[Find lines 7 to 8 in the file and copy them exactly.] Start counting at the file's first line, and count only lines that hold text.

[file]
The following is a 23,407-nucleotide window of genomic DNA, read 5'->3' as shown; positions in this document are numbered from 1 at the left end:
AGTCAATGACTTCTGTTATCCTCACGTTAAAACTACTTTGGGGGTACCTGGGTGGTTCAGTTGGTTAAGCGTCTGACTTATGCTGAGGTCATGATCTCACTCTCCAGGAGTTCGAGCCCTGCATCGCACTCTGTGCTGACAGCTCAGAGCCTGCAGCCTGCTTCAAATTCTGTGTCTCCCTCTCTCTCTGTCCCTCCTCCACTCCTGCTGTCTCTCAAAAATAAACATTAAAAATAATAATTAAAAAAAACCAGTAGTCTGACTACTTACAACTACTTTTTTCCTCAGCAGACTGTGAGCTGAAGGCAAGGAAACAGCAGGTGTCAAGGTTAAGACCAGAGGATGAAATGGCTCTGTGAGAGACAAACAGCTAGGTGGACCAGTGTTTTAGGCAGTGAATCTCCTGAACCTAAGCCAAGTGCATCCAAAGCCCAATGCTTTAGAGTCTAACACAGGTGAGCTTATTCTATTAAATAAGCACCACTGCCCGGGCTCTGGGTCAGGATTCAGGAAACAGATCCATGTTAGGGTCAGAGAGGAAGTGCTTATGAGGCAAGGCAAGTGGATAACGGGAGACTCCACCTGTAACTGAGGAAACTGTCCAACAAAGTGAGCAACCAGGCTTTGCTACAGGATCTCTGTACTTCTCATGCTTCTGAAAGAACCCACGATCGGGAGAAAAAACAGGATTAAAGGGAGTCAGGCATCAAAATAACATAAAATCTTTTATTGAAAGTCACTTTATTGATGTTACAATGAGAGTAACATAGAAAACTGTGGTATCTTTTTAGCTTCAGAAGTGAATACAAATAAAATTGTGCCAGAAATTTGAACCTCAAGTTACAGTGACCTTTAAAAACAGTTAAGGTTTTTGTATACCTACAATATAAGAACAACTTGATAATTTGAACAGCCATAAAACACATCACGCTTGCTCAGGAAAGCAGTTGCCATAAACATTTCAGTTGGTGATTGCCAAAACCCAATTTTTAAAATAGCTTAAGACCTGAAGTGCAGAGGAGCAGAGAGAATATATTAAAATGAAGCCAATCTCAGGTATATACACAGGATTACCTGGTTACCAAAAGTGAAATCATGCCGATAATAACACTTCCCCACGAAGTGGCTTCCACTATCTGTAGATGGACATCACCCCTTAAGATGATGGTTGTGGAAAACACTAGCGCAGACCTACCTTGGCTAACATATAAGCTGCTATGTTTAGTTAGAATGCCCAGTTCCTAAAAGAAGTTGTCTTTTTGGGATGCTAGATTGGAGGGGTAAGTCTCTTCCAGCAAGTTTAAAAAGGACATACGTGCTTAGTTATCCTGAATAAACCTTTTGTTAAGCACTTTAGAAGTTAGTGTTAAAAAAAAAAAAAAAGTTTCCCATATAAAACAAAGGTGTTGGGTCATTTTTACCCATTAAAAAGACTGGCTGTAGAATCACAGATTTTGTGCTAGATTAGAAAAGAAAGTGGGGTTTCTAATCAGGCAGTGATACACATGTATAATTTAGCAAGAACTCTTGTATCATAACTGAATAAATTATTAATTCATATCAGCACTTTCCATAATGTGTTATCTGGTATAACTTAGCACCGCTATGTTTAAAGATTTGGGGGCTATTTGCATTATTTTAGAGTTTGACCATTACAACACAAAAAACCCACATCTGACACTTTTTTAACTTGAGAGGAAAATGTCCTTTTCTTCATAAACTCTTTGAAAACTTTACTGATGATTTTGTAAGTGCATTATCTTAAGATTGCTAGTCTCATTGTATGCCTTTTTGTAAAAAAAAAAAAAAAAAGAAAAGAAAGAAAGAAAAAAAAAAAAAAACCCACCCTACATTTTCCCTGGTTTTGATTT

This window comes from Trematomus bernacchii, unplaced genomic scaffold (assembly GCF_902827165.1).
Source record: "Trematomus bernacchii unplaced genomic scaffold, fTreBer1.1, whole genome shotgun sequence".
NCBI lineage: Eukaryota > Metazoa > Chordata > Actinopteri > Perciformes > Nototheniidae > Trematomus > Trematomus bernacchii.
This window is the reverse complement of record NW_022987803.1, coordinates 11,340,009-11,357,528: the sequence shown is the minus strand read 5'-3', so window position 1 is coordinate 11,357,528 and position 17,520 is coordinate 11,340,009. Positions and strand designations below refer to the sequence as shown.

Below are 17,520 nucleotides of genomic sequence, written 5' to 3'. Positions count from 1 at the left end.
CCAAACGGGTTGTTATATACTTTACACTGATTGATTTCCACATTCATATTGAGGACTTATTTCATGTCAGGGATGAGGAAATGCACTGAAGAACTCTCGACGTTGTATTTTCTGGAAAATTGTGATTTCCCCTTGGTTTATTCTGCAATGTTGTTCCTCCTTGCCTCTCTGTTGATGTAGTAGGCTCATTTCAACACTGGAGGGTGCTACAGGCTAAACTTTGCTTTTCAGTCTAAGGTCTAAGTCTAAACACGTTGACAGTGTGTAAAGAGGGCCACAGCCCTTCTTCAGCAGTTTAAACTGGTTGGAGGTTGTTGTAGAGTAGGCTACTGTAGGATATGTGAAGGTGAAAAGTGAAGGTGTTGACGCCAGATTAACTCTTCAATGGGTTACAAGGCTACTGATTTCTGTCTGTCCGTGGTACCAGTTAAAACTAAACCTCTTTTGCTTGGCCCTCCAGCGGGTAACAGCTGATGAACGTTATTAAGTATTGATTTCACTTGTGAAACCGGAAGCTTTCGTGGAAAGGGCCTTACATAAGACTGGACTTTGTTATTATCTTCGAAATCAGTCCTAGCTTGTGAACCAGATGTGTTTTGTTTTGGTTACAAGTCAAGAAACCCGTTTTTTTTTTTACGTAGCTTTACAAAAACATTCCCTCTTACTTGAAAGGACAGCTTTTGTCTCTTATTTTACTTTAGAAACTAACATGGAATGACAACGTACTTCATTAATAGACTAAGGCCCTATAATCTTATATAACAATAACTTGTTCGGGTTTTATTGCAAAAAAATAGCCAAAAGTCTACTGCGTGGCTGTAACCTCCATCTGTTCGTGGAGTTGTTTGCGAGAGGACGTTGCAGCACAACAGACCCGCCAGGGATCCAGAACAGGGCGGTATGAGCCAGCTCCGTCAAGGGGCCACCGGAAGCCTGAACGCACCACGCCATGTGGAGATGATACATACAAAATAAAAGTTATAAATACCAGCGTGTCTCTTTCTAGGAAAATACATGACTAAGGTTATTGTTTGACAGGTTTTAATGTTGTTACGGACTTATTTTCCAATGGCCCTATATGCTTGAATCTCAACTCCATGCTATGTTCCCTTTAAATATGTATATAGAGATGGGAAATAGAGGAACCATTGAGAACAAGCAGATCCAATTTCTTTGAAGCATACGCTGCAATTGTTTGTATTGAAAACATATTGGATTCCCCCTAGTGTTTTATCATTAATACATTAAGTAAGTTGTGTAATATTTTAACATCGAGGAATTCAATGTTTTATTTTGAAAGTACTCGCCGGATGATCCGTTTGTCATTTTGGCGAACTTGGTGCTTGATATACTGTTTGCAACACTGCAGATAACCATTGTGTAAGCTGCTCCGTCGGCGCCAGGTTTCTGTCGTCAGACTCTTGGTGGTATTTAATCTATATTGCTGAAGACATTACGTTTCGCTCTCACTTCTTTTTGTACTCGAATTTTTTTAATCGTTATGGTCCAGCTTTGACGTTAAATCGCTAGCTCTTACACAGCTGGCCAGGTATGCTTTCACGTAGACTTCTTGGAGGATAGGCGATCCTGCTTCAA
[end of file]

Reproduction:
Below are 17,520 nucleotides of genomic sequence, written 5' to 3'. Positions count from 1 at the left end.
CCAAACGGGTTGTTATATACTTTACACTGATTGATTTCCACATTCATATTGAGGACTTATTTCATGTCAGGGATGAGGAAATGCACTGAAGAACTCTCGACGTTGTATTTTCTGGAAAATTGTGATTTCCCCTTGGTTTATTCTGCAATGTTGTTCCTCCTTGCCTCTCTGTTGATGTAGTAGGCTCATTTCAACACTGGAGGGTGCTACAGGCTAAACTTTGCTTTTCAGTCTAAGGTCTAAGTCTAAACACGTTGACAGTGTGTAAAGAGGGCCACAGCCCTTCTTCAGCAGTTTAAACTGGTTGGAGGTTGTTGTAGAGTAGGCTACTGTAGGATATGTGAAGGTGAAAAGTGAAGGTGTTGACGCCAGATTAACTCTTCAATGGGTTACAAGGCTACTGATTTCTGTCTGTCCGTGGTACCAGTTAAAACTAAACCTCTTTTGCTTGGCCCTCCAGCGGGTAACAGCTGATGAACGTTATTAAGTATTGATTTCACTTGTGAAACCGGAAGCTTTCGTGGAAAGGGCCTTACATAAGACTGGACTTTGTTATTATCTTCGAAATCAGTCCTAGCTTGTGAACCAGATGTGTTTTGTTTTGGTTACAAGTCAAGAAACCCGTTTTTTTTTTTACGTAGCTTTACAAAAACATTCCCTCTTACTTGAAAGGACAGCTTTTGTCTCTTATTTTACTTTAGAAACTAACATGGAATGACAACGTACTTCATTAATAGACTAAGGCCCTATAATCTTATATAACAATAACTTGTTCGGGTTTTATTGCAAAAAAATAGCCAAAAGTCTACTGCGTGGCTGTAACCTCCATCTGTTCGTGGAGTTGTTTGCGAGAGGACGTTGCAGCACAACAGACCCGCCAGGGATCCAGAACAGGGCGGTATGAGCCAGCTCCGTCAAGGGGCCACCGGAAGCCTGAACGCACCACGCCATGTGGAGATGATACATACAAAATAAAAGTTATAAATACCAGCGTGTCTCTTTCTAGGAAAATACATGACTAAGGTTATTGTTTGACAGGTTTTAATGTTGTTACGGACTTATTTTCCAATGGCCCTATATGCTTGAATCTCAACTCCATGCTATGTTCCCTTTAAATATGTATATAGAGATGGGAAATAGAGGAACCATTGAGAACAAGCAGATCCAATTTCTTTGAAGCATACGCTGCAATTGTTTGTATTGAAAACATATTGGATTCCCCCTAGTGTTTTATCATTAATACATTAAGTAAGTTGTGTAATATTTTAACATCGAGGAATTCAATGTTTTATTTTGAAAGTACTCGCCGGATGATCCGTTTGTCATTTTGGCGAACTTGGTGCTTGATATACTGTTTGCAACACTGCAGATAACCATTGTGTAAGCTGCTCCGTCGGCGCCAGGTTTCTGTCGTCAGACTCTTGGTGGTATTTAATCTATATTGCTGAAGACATTACGTTTCGCTCTCACTTCTTTTTGTACTCGAATTTTTTTAATCGTTATGGTCCAGCTTTGACGTTAAATCGCTAGCTCTTACACAGCTGGCCAGGTATGCTTTCACGTAGACTTCTTGGAGGATAGGCGATCCTGCTTCAA